Dystemo: Distant Supervision for Emotion Recognition in Tweets


Emotion recognition in text has become an important research objective. It involves building classifiers capable of detecting human emotions for a specific application, e.g. analyzing reactions to product launches, monitoring emotions at sports events, or discerning opinions in political debates. Most successful approaches rely heavily on costly manual annotation. To alleviate this burden, we propose a distant supervision method—Dystemo—for automatically producing emotion classifiers from tweets labeled using existing or easy-to-produce emotion lexicons. The goal is to obtain emotion classifiers that work more accurately for specific applications than available emotion lexicons.


Emotion Recognition, Social Media Analysis, Distant Supervision, Twitter



Main researchers

Valentina Sintsova and Pearl Pu


  • Valentina Sintsova and Pearl Pu. Dystemo: Distant Supervision Method for Multi-Category Emotion Recognition in Tweets. ACM Transactions on Intelligent Systems and Technology (TIST), 8(1):Article No.13, 2016

Available Resources

Dystemo framework – source distribution

We provide to the research community the source code of the developed distant learning framework for emotion recognition. It is shared under the General Purpose License (GPL 3.0) and accessible online at https://bitbucket.org/vsintsova/dystemo. We ask researchers who would use this code to cite the Dystemo paper from above.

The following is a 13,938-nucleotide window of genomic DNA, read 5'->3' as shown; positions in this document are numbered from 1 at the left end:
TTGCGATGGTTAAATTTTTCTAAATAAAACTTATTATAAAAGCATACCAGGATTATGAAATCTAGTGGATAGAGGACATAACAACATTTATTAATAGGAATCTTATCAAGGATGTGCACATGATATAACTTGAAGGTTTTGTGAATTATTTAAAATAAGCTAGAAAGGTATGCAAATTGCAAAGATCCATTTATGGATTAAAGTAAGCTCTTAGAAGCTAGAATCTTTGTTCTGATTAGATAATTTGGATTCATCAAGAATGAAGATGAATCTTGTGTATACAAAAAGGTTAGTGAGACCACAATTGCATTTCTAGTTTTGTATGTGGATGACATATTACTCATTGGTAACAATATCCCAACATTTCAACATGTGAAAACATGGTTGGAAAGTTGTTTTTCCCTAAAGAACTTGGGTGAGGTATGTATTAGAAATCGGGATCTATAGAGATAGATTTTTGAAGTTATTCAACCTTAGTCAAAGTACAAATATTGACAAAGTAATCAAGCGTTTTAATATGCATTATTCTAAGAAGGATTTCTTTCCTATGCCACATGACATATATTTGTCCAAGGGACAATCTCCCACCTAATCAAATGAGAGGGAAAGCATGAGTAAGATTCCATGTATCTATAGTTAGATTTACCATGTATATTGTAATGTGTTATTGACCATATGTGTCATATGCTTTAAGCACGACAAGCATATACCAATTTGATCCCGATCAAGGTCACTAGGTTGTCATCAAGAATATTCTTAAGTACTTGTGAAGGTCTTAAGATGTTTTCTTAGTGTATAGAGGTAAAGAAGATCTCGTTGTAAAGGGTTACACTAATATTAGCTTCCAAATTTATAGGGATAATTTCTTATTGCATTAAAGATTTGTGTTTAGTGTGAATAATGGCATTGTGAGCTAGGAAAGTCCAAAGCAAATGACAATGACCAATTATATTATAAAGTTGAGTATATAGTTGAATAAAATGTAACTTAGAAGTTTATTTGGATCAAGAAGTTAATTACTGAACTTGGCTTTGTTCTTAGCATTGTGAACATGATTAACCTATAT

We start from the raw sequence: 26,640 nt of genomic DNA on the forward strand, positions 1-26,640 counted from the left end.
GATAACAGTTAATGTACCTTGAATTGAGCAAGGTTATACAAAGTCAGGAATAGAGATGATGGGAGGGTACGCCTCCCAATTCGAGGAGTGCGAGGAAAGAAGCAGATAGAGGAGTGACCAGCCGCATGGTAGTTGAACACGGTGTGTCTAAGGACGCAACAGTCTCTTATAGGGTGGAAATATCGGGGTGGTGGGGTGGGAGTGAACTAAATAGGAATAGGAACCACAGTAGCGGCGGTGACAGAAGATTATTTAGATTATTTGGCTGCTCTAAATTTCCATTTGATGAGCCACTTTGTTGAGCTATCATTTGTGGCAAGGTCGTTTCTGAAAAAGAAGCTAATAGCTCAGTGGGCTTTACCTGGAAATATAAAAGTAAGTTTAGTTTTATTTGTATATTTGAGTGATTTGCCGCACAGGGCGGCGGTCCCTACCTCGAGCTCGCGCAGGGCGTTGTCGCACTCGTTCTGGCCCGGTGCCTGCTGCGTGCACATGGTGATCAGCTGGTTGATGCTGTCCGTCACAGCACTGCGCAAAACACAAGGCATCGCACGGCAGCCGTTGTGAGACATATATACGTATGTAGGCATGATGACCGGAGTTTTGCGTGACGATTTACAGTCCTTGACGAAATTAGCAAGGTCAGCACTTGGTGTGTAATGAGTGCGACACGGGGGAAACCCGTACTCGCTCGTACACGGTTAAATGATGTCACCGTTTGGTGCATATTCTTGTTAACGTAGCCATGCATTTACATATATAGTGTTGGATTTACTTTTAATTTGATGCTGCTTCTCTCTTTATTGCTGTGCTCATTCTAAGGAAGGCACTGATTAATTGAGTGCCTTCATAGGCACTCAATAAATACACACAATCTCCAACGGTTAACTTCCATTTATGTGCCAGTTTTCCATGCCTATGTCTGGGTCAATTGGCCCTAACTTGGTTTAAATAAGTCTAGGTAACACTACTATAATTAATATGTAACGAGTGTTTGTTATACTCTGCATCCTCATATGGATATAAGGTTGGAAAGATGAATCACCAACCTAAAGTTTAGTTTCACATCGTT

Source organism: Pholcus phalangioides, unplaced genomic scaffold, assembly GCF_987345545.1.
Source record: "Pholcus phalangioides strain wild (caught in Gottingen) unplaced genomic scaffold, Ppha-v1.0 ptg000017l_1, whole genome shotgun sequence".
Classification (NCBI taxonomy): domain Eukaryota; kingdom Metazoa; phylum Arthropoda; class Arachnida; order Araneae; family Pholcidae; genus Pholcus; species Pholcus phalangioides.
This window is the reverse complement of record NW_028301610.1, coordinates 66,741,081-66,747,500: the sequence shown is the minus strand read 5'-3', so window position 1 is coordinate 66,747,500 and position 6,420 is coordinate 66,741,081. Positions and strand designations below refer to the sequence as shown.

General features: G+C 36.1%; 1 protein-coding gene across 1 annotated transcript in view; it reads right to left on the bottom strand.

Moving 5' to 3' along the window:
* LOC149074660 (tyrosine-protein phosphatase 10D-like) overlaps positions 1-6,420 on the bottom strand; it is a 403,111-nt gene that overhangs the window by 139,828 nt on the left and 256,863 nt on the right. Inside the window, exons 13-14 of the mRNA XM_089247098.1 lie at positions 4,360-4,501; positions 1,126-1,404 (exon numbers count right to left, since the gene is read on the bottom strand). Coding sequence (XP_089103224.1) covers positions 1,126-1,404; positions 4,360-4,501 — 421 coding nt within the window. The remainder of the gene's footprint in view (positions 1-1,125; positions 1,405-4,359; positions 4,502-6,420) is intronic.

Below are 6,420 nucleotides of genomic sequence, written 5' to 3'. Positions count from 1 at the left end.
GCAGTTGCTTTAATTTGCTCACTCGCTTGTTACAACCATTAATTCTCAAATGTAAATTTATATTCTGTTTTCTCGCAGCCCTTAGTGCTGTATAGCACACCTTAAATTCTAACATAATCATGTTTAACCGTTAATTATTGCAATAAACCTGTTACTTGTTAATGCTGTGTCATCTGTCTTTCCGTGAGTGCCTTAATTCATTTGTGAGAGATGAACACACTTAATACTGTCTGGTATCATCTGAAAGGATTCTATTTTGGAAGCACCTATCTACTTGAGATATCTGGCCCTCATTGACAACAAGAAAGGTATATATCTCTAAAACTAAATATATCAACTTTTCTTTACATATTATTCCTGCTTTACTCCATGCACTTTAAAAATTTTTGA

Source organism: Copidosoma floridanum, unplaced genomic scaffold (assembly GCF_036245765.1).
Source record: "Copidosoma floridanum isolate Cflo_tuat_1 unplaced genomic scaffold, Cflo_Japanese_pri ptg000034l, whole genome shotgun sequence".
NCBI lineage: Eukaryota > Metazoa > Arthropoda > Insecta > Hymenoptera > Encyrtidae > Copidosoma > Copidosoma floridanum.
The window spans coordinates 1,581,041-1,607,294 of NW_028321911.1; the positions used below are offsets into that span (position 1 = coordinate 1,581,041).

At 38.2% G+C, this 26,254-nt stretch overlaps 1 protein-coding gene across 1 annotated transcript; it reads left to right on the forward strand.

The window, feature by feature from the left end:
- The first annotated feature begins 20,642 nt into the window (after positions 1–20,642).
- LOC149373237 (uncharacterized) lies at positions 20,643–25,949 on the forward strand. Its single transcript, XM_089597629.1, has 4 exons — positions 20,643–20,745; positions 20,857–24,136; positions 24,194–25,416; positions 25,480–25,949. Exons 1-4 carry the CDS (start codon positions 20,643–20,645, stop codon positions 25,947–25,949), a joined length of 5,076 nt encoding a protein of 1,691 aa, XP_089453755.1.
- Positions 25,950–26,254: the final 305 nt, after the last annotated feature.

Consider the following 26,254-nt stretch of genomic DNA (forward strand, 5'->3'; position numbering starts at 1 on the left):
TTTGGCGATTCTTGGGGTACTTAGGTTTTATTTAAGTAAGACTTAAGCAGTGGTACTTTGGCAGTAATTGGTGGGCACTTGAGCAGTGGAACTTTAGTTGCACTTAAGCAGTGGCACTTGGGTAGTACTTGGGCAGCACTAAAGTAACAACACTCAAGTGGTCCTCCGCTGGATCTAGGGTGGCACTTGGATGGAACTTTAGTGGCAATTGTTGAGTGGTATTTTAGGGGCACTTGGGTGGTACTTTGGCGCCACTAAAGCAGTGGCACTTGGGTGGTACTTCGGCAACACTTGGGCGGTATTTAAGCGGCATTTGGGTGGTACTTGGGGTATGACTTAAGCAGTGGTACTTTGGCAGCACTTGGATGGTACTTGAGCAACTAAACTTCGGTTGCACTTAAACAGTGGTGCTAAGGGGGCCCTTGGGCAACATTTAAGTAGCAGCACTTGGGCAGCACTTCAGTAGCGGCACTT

Dystemo-produced emotion lexicons for sports events

We also make available for research purposes six emotion lexicons produced using the Dystemo framework and designed to recognize emotions within the domain of sport events. They associate unigrams and bigrams to 20 emotion categories from Geneva Emotion Wheel (GEW), version 2.0. The construction process involved pseudo-labeling of unlabeled within-domain data (Olympic tweets) with emotions based on the application of initial emotion lexicons. The shared six lexicons were trained with Balanced Weighted Voting and PMI-based methods, while initialized from different initial lexicons (either GALC-R, OlympLex-1.1, or PMI-Hash). They were trained with the optimized parameters for each case.

These lexicons are distributed under the following terms of use:

  • The lexicons can be used for research purposes only.
  • Do not redistribute the lexicons further. Instead, please refer interested parties to Valentina Sintsova (valentinasintsova@gmail.com) or to the web page of the Dystemo project: http://hci.epfl.ch/research-projects/dystemo/
  • Please kindly cite the Dystemo paper above in your publications if you use any of these lexicons in your research.

To request these lexicons, please send an e-mail to pearl.pu [at] epfl.ch and valentinasintsova [at] gmail.com.

Initial emotion lexicons

We used three emotion lexicons for initial pseudo-labeling of tweets: GALC-R, OlympLex-1.1, and PMI-Hash. You can find more information on these lexicons and their terms of use on this page